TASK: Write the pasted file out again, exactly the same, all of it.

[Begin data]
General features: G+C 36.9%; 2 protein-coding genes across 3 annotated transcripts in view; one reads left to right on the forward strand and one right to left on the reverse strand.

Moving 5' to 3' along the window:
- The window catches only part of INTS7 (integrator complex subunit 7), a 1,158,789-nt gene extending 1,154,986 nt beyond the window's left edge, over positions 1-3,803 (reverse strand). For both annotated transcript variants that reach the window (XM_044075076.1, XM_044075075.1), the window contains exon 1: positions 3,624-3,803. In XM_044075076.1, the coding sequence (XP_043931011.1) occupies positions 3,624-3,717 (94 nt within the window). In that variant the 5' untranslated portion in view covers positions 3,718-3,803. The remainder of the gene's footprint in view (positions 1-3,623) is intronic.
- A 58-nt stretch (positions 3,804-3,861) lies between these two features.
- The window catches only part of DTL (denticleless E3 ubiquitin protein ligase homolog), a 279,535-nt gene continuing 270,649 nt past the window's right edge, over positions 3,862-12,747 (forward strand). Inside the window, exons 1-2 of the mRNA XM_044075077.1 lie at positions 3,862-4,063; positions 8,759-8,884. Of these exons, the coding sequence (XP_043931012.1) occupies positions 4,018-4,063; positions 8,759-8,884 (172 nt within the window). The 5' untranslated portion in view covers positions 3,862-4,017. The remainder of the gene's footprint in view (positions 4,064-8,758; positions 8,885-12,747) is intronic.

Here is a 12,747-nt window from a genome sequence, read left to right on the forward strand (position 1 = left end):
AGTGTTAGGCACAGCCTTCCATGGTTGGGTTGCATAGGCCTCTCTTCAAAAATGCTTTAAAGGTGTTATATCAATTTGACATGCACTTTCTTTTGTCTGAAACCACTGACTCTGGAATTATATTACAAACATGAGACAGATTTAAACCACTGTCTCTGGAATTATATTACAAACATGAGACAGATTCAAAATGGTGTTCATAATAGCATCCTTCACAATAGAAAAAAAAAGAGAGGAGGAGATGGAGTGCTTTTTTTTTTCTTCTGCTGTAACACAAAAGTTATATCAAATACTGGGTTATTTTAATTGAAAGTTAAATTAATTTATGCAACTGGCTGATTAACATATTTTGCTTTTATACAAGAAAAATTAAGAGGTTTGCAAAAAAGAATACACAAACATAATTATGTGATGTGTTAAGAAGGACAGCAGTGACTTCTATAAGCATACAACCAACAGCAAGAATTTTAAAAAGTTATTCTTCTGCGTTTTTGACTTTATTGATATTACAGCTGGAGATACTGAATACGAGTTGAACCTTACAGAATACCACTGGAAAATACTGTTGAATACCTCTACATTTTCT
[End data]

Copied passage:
General features: G+C 36.9%; 2 protein-coding genes across 3 annotated transcripts in view; one reads left to right on the forward strand and one right to left on the reverse strand.

Moving 5' to 3' along the window:
- The window catches only part of INTS7 (integrator complex subunit 7), a 1,158,789-nt gene extending 1,154,986 nt beyond the window's left edge, over positions 1-3,803 (reverse strand). For both annotated transcript variants that reach the window (XM_044075076.1, XM_044075075.1), the window contains exon 1: positions 3,624-3,803. In XM_044075076.1, the coding sequence (XP_043931011.1) occupies positions 3,624-3,717 (94 nt within the window). In that variant the 5' untranslated portion in view covers positions 3,718-3,803. The remainder of the gene's footprint in view (positions 1-3,623) is intronic.
- A 58-nt stretch (positions 3,804-3,861) lies between these two features.
- The window catches only part of DTL (denticleless E3 ubiquitin protein ligase homolog), a 279,535-nt gene continuing 270,649 nt past the window's right edge, over positions 3,862-12,747 (forward strand). Inside the window, exons 1-2 of the mRNA XM_044075077.1 lie at positions 3,862-4,063; positions 8,759-8,884. Of these exons, the coding sequence (XP_043931012.1) occupies positions 4,018-4,063; positions 8,759-8,884 (172 nt within the window). The 5' untranslated portion in view covers positions 3,862-4,017. The remainder of the gene's footprint in view (positions 4,064-8,758; positions 8,885-12,747) is intronic.

Here is a 12,747-nt window from a genome sequence, read left to right on the forward strand (position 1 = left end):
AGTGTTAGGCACAGCCTTCCATGGTTGGGTTGCATAGGCCTCTCTTCAAAAATGCTTTAAAGGTGTTATATCAATTTGACATGCACTTTCTTTTGTCTGAAACCACTGACTCTGGAATTATATTACAAACATGAGACAGATTTAAACCACTGTCTCTGGAATTATATTACAAACATGAGACAGATTCAAAATGGTGTTCATAATAGCATCCTTCACAATAGAAAAAAAAAGAGAGGAGGAGATGGAGTGCTTTTTTTTTTCTTCTGCTGTAACACAAAAGTTATATCAAATACTGGGTTATTTTAATTGAAAGTTAAATTAATTTATGCAACTGGCTGATTAACATATTTTGCTTTTATACAAGAAAAATTAAGAGGTTTGCAAAAAAGAATACACAAACATAATTATGTGATGTGTTAAGAAGGACAGCAGTGACTTCTATAAGCATACAACCAACAGCAAGAATTTTAAAAAGTTATTCTTCTGCGTTTTTGACTTTATTGATATTACAGCTGGAGATACTGAATACGAGTTGAACCTTACAGAATACCACTGGAAAATACTGTTGAATACCTCTACATTTTCT